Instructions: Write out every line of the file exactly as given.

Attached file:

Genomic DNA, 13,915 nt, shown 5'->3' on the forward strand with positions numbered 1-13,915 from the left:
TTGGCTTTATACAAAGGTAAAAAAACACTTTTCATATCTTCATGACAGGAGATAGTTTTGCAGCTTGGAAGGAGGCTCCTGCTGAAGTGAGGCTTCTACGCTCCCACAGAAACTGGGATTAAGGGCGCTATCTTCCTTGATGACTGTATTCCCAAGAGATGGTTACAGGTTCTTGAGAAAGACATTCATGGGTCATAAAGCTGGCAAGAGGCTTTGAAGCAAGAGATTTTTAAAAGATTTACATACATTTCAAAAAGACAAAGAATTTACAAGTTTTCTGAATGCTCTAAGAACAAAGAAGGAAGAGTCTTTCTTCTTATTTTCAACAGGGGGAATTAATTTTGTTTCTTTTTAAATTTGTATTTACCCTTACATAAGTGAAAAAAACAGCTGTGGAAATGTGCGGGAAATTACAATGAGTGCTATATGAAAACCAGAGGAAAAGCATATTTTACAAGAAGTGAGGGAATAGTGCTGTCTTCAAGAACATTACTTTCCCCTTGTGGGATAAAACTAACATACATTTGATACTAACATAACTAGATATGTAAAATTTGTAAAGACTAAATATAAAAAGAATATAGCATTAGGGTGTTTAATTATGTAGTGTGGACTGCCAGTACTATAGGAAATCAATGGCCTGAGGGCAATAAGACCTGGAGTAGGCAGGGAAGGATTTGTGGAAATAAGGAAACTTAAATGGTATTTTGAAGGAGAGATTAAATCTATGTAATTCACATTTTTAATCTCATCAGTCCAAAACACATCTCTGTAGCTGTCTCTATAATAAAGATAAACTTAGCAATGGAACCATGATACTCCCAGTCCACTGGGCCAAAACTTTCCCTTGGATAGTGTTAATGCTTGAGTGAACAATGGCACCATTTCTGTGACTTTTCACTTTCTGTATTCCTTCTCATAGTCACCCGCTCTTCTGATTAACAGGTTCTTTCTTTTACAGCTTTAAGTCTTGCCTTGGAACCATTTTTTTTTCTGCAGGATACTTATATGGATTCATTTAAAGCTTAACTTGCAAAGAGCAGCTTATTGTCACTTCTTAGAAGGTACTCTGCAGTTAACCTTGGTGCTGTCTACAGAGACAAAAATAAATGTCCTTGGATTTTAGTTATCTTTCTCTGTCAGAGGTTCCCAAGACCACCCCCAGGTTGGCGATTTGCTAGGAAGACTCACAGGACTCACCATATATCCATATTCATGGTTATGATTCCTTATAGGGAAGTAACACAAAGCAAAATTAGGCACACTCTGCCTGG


Genomic DNA, 13,915 nt, shown 5'->3' on the forward strand with positions numbered 1-13,915 from the left:
TTGGCTTTATACAAAGGTAAAAAAACACTTTTCATATCTTCATGACAGGAGATAGTTTTGCAGCTTGGAAGGAGGCTCCTGCTGAAGTGAGGCTTCTACGCTCCCACAGAAACTGGGATTAAGGGCGCTATCTTCCTTGATGACTGTATTCCCAAGAGATGGTTACAGGTTCTTGAGAAAGACATTCATGGGTCATAAAGCTGGCAAGAGGCTTTGAAGCAAGAGATTTTTAAAAGATTTACATACATTTCAAAAAGACAAAGAATTTACAAGTTTTCTGAATGCTCTAAGAACAAAGAAGGAAGAGTCTTTCTTCTTATTTTCAACAGGGGGAATTAATTTTGTTTCTTTTTAAATTTGTATTTACCCTTACATAAGTGAAAAAAACAGCTGTGGAAATGTGCGGGAAATTACAATGAGTGCTATATGAAAACCAGAGGAAAAGCATATTTTACAAGAAGTGAGGGAATAGTGCTGTCTTCAAGAACATTACTTTCCCCTTGTGGGATAAAACTAACATACATTTGATACTAACATAACTAGATATGTAAAATTTGTAAAGACTAAATATAAAAAGAATATAGCATTAGGGTGTTTAATTATGTAGTGTGGACTGCCAGTACTATAGGAAATCAATGGCCTGAGGGCAATAAGACCTGGAGTAGGCAGGGAAGGATTTGTGGAAATAAGGAAACTTAAATGGTATTTTGAAGGAGAGATTAAATCTATGTAATTCACATTTTTAATCTCATCAGTCCAAAACACATCTCTGTAGCTGTCTCTATAATAAAGATAAACTTAGCAATGGAACCATGATACTCCCAGTCCACTGGGCCAAAACTTTCCCTTGGATAGTGTTAATGCTTGAGTGAACAATGGCACCATTTCTGTGACTTTTCACTTTCTGTATTCCTTCTCATAGTCACCCGCTCTTCTGATTAACAGGTTCTTTCTTTTACAGCTTTAAGTCTTGCCTTGGAACCATTTTTTTTTCTGCAGGATACTTATATGGATTCATTTAAAGCTTAACTTGCAAAGAGCAGCTTATTGTCACTTCTTAGAAGGTACTCTGCAGTTAACCTTGGTGCTGTCTACAGAGACAAAAATAAATGTCCTTGGATTTTAGTTATCTTTCTCTGTCAGAGGTTCCCAAGACCACCCCCAGGTTGGCGATTTGCTAGGAAGACTCACAGGACTCACCATATATCCATATTCATGGTTATGATTCCTTATAGGGAAGTAACACAAAGCAAAATTAGGCACACTCTGCCTGG